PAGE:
Port Arthur, Texas 1925 - 2008 Captiva, Florida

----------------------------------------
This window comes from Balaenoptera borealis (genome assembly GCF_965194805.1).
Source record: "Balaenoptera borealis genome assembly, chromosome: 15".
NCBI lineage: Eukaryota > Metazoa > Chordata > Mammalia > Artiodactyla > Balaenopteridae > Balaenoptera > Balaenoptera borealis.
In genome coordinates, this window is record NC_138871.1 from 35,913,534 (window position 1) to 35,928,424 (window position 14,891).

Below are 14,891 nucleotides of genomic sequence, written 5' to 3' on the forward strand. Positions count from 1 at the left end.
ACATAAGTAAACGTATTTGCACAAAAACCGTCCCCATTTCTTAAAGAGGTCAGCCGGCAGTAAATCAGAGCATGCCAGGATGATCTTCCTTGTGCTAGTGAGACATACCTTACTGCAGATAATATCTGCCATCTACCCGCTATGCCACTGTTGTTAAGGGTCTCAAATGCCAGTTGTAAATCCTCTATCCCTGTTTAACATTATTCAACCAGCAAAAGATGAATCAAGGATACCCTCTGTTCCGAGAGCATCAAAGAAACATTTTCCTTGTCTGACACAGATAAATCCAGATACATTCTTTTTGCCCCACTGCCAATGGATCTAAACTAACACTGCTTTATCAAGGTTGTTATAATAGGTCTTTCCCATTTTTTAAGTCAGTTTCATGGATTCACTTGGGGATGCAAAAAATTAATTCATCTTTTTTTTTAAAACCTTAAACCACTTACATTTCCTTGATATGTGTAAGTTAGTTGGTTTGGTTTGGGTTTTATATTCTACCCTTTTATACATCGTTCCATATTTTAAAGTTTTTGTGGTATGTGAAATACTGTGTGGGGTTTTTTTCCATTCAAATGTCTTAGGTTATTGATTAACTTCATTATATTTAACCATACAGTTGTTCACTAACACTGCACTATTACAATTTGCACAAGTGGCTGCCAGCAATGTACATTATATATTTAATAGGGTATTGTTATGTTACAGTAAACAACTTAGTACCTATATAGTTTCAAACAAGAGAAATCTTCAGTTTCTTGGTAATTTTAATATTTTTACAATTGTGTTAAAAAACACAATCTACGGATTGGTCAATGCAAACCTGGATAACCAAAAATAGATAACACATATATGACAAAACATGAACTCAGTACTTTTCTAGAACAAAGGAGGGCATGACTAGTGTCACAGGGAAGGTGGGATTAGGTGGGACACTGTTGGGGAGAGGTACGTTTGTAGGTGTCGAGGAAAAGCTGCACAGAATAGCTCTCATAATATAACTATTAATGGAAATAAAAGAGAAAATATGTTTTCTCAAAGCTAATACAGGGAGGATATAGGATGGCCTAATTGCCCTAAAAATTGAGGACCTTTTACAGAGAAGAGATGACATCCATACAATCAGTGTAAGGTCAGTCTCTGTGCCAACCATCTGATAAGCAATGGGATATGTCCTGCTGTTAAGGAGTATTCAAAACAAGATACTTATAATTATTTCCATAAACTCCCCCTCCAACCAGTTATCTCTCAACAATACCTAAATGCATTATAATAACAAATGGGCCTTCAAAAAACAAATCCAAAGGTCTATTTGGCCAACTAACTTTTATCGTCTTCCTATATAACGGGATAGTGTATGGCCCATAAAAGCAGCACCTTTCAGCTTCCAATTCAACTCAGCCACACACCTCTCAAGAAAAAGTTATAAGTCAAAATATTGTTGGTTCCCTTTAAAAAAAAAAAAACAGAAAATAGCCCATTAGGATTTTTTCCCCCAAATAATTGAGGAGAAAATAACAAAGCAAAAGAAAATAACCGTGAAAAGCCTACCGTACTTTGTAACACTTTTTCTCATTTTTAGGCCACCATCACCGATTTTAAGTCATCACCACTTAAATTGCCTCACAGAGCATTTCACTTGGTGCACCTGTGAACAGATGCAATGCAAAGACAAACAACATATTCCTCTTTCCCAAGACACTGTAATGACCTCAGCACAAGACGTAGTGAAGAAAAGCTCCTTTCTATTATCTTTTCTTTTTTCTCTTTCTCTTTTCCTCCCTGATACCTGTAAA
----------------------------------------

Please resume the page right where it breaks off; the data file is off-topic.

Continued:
Robert Rauschenberg was a key player in American post-war art and is considered a pioneer of Pop Art, Minimalism, and Conceptual Art. He started studying at the Kansas City Art Institute in 1947 and travelled to Paris the year after. Upon his return, he went to study with Josef Albers at Black Mountain College. At the Art Students League in New York, he met Cy Twombly and travelled through Europe and North Africa with him for several months in 1952/53. In Morocco, he made his first collages and assemblages. Back in the USA, he further developed this technique until he accomplished his 'Combines', mingling various techniques such as painting, sculpture and silk-screen printing. In 1953, he met Jasper Johns; the two artists were called 'Neo-Dadaists' and were the most well known opponents of Abstract Expressionism. In 1964, Rauschenberg became the first American artist to receive the Grand Prize for Painting at the Venice Biennale. In 1970, he moved to Captiva Island in Florida, where he intensively dealt with silk-screen printing and the impression method, using both techniques for his works. He frequently travelled and worked with artisans and workshops all around the world in the context of his 'Rauschenberg Overseas Culture Interchange' project.